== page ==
Bryan: When I read that a big fish swallowed Jonah--it does not say whale.

Darrow: Doesn't it? Are you sure?

Bryan: That is my recollection of it, a big fish; and I believe it; and I believe in a God who can make a whale and can make a man, and make both do what He pleases.

Darrow: Mr. Bryan, doesn't the New Testament say whale?

Bryan: I am not sure. My impression is that it says fish; but it does not make so much difference; I merely called your attention that to where it says fish, it does not say whale.

Darrow: But in the New Testament it says whale, doesn't it?

Bryan: That may be true; I cannot remember in my own mind what I read about it.

Darrow: The Bible says Joshua commanded the sun to stand still for the purpose of lengthening the day, doesn't it, and you believe it?

Bryan: I do.

Darrow: Do you believe at that time the entire sun went around the earth?

Bryan: No, I believe that the earth goes around the sun.

Darrow: Do you believe that the men who wrote it thought that the day could be lengthened or that the sun could be stopped?

Bryan: I don't know what they thought.

Darrow: You don't know?

Bryan: I think they wrote the fact without expressing their own thoughts.

Attorney General Stewart: I want to object, your honor. It has gone beyond the pale of any issue that could possibly be injected into this lawsuit, except by imagination. I do not think the defendant has a right to conduct the examination any further and I ask your Honor to exclude it.

Judge Raulston: Mr. Bryan is willing to be examined. Go ahead.

Darrow: Have you an opinion as to whether--whoever wrote the book, I believe it was Joshua, the Book of Joshua--thought the sun went around the earth or not?

Bryan: I believe that the Bible is inspired, and an inspired author, whether one who wrote as he was directed to write understood the things he was writing about, I don't know.

Darrow: Do you think whoever inspired it believed that the sun went around the earth?

Bryan: I believe it was inspired by the Almighty, and He may have used language that could be understood at that time -- instead of using language that could not be understood until Mr. Darrow was born.

Darrow: Don't you believe that in order to lengthen the day it would have been construed that the earth stood still?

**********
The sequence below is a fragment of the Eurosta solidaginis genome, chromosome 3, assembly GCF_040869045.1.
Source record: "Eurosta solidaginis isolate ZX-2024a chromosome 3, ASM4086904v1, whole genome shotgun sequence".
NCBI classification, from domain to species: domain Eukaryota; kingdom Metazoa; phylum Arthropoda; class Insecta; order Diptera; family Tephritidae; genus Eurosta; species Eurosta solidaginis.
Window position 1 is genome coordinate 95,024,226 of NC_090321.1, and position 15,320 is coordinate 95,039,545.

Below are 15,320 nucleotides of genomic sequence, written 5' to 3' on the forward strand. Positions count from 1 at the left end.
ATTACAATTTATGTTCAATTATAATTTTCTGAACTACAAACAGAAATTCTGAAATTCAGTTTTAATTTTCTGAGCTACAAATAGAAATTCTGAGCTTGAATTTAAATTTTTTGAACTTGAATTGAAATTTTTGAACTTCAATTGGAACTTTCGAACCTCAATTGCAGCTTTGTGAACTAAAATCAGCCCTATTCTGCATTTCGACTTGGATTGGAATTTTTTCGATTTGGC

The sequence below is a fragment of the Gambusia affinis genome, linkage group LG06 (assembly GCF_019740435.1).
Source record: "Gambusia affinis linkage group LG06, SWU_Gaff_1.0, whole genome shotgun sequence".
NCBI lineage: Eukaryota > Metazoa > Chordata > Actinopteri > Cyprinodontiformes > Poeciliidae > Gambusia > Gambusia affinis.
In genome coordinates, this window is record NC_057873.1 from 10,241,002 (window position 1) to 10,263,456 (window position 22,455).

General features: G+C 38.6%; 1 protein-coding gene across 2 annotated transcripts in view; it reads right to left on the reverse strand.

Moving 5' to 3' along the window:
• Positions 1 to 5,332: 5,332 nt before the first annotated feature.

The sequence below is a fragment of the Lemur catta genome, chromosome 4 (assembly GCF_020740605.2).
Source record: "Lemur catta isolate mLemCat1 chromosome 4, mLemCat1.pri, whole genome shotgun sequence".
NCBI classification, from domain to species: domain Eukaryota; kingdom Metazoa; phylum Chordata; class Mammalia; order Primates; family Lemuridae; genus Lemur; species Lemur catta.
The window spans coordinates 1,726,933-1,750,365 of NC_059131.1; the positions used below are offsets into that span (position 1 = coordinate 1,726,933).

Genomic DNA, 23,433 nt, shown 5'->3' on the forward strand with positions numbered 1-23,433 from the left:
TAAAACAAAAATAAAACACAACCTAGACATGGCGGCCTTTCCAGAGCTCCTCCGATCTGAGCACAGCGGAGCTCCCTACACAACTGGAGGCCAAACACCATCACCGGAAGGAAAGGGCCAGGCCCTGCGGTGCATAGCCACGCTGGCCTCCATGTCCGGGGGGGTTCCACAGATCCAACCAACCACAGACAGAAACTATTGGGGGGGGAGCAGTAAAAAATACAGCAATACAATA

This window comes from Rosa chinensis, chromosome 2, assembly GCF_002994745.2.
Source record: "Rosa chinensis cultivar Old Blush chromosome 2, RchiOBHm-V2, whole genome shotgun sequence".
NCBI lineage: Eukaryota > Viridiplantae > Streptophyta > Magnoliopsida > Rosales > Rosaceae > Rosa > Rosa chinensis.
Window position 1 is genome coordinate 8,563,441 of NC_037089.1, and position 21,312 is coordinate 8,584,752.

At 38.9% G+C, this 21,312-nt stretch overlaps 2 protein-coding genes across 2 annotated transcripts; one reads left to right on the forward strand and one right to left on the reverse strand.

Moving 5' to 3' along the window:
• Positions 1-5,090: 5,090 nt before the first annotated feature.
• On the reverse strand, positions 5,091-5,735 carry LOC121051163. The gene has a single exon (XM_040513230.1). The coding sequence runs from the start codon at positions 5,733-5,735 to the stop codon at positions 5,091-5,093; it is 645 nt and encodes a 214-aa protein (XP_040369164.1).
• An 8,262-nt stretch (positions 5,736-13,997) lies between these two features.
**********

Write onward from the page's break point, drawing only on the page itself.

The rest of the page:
Bryan: Well, I should say so.

Darrow: Yes, but it was language that was understood at that time, and we now know that the sun stood still, as it was, with the earth. We know also the sun does stand still?

Bryan: Well, it is relatively so, as Mr. Einstein would say.

Darrow: I ask you, if it does stand still?

Bryan: You know as well as I know.

Darrow: Better. You have no doubt about it?

Bryan: No, no.

Darrow: And the earth moves around it?

Bryan: Yes. But I think there is nothing improper if you will protect the Lord against your criticism.

Darrow: I suppose he needs it?

Bryan: He was using language at that time that the people understood.

Darrow: And that you call "interpretive "?

Bryan: No, sir, I would not call it interpretation.

Darrow: Now, Mr. Bryan, have you ever pondered what would have happened to the earth if it had stood still?

Bryan: No.

Darrow: You have not?

Bryan: No. The God I believe in could have taken care of that, Mr. Darrow.

Darrow: I see. Have you ever pondered what would naturally happen to the earth if it stood still suddenly?

Bryan: No.

Darrow: You believe the story of the flood to be a literal interpretation?

Bryan: Yes, sir.

Darrow: When was that flood?

Bryan: I wouldn't attempt to fix the date. The date is fixed, as suggested this morning.

Darrow: About 2400 B.C.?

Bryan: That has been the estimate. I would not say it is accurate.

Darrow: That estimate is printed in the Bible.

Bryan: Everybody knows that, at least I think most people know, that was the estimate given.

Darrow: But what do you think that the Bible itself says? Don't you know how it is arrived at?

Bryan: I never made a calculation.

Darrow: What do you think?

Bryan: I do not think about things I don't think about.

Darrow: Do you think about things you do think about?

Bryan: Well, sometimes. [Laughter]

Darrow: But the Bible you have offered in evidence says 2,340 something, so that 4,200 years ago there was not a living thing on the earth, excepting the people on the ark and the animals on the ark, and the fishes?

Bryan: There had been living things before that.

Darrow: I mean at that time?

Bryan: After that.

Darrow: Don't you know there are any number of civilizations that are traced back to more than five thousand years?

Bryan: I know we have people who trace things back according to the number of ciphers they have. But I am not satisfied they are accurate.

Darrow: You are not satisfied there is any civilization that can be traced back five thousand years?